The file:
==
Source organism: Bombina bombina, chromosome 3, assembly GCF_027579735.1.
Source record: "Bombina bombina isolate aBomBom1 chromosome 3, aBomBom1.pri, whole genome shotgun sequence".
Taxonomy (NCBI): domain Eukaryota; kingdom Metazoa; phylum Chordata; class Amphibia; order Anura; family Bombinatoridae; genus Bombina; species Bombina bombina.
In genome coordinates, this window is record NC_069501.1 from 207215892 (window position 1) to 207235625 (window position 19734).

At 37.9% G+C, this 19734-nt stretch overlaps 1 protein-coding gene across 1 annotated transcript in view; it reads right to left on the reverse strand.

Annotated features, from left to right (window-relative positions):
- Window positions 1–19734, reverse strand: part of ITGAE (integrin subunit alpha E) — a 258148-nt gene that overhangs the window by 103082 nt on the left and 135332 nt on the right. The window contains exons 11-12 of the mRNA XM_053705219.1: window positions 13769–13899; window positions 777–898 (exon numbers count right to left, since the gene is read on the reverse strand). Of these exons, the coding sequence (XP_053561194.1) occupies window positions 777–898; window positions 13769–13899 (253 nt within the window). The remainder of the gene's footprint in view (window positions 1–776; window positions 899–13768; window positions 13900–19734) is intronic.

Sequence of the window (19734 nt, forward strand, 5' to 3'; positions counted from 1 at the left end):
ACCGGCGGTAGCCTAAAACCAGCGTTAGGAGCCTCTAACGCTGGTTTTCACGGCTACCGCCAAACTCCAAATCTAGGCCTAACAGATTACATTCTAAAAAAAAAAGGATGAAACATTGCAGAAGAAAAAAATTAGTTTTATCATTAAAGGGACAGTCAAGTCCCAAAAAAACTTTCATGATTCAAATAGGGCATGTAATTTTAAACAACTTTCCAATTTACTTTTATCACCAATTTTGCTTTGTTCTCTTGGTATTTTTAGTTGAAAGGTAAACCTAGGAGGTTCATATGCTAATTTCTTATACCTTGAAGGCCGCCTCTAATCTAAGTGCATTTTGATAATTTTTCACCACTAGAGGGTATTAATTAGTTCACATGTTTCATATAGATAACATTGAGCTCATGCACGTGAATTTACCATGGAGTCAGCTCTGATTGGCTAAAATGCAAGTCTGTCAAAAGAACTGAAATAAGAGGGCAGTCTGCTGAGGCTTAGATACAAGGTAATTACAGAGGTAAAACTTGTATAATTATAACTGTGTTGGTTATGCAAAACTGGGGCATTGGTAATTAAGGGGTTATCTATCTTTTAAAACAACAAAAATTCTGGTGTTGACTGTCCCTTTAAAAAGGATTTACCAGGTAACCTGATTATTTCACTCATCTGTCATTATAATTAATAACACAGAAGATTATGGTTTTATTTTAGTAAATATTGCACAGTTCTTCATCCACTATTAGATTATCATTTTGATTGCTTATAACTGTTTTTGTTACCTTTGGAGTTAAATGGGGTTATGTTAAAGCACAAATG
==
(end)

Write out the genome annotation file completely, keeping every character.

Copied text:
Source organism: Bombina bombina, chromosome 3, assembly GCF_027579735.1.
Source record: "Bombina bombina isolate aBomBom1 chromosome 3, aBomBom1.pri, whole genome shotgun sequence".
Taxonomy (NCBI): domain Eukaryota; kingdom Metazoa; phylum Chordata; class Amphibia; order Anura; family Bombinatoridae; genus Bombina; species Bombina bombina.
In genome coordinates, this window is record NC_069501.1 from 207215892 (window position 1) to 207235625 (window position 19734).

At 37.9% G+C, this 19734-nt stretch overlaps 1 protein-coding gene across 1 annotated transcript in view; it reads right to left on the reverse strand.

Annotated features, from left to right (window-relative positions):
- Window positions 1–19734, reverse strand: part of ITGAE (integrin subunit alpha E) — a 258148-nt gene that overhangs the window by 103082 nt on the left and 135332 nt on the right. The window contains exons 11-12 of the mRNA XM_053705219.1: window positions 13769–13899; window positions 777–898 (exon numbers count right to left, since the gene is read on the reverse strand). Of these exons, the coding sequence (XP_053561194.1) occupies window positions 777–898; window positions 13769–13899 (253 nt within the window). The remainder of the gene's footprint in view (window positions 1–776; window positions 899–13768; window positions 13900–19734) is intronic.

Sequence of the window (19734 nt, forward strand, 5' to 3'; positions counted from 1 at the left end):
ACCGGCGGTAGCCTAAAACCAGCGTTAGGAGCCTCTAACGCTGGTTTTCACGGCTACCGCCAAACTCCAAATCTAGGCCTAACAGATTACATTCTAAAAAAAAAAGGATGAAACATTGCAGAAGAAAAAAATTAGTTTTATCATTAAAGGGACAGTCAAGTCCCAAAAAAACTTTCATGATTCAAATAGGGCATGTAATTTTAAACAACTTTCCAATTTACTTTTATCACCAATTTTGCTTTGTTCTCTTGGTATTTTTAGTTGAAAGGTAAACCTAGGAGGTTCATATGCTAATTTCTTATACCTTGAAGGCCGCCTCTAATCTAAGTGCATTTTGATAATTTTTCACCACTAGAGGGTATTAATTAGTTCACATGTTTCATATAGATAACATTGAGCTCATGCACGTGAATTTACCATGGAGTCAGCTCTGATTGGCTAAAATGCAAGTCTGTCAAAAGAACTGAAATAAGAGGGCAGTCTGCTGAGGCTTAGATACAAGGTAATTACAGAGGTAAAACTTGTATAATTATAACTGTGTTGGTTATGCAAAACTGGGGCATTGGTAATTAAGGGGTTATCTATCTTTTAAAACAACAAAAATTCTGGTGTTGACTGTCCCTTTAAAAAGGATTTACCAGGTAACCTGATTATTTCACTCATCTGTCATTATAATTAATAACACAGAAGATTATGGTTTTATTTTAGTAAATATTGCACAGTTCTTCATCCACTATTAGATTATCATTTTGATTGCTTATAACTGTTTTTGTTACCTTTGGAGTTAAATGGGGTTATGTTAAAGCACAAATG